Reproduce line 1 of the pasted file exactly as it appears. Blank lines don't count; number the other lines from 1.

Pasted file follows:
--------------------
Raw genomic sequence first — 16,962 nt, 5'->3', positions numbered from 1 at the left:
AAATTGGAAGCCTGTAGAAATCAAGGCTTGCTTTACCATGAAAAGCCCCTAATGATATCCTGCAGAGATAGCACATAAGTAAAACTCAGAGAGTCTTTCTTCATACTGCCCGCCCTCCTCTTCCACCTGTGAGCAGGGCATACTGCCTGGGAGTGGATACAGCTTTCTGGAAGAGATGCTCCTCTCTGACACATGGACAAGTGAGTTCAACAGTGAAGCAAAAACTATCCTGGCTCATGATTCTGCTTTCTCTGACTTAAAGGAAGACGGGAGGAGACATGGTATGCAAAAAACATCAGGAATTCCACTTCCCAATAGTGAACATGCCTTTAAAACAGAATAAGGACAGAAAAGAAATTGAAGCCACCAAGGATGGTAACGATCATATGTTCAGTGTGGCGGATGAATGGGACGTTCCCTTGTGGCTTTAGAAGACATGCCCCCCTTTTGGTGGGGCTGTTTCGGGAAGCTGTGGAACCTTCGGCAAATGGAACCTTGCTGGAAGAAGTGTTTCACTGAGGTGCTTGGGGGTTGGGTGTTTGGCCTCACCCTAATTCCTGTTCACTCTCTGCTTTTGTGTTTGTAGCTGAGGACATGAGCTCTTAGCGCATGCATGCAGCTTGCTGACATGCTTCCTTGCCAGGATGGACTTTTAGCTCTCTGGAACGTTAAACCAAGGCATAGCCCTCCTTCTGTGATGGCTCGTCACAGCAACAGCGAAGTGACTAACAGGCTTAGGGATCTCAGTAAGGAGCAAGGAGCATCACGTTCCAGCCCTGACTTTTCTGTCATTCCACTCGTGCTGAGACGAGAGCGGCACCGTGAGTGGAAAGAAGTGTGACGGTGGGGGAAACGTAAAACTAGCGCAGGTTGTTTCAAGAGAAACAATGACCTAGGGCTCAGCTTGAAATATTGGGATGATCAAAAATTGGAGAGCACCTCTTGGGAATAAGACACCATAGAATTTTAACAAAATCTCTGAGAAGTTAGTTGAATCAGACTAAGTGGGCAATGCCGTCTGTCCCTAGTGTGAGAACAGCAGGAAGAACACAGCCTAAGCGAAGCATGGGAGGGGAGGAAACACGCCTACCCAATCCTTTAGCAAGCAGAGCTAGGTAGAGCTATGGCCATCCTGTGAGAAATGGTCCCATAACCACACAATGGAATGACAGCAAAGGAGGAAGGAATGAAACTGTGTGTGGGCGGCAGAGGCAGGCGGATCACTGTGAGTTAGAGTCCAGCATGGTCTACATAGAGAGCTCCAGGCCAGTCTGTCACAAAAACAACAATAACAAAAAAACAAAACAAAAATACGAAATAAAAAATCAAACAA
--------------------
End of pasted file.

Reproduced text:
Raw genomic sequence first — 16,962 nt, 5'->3', positions numbered from 1 at the left: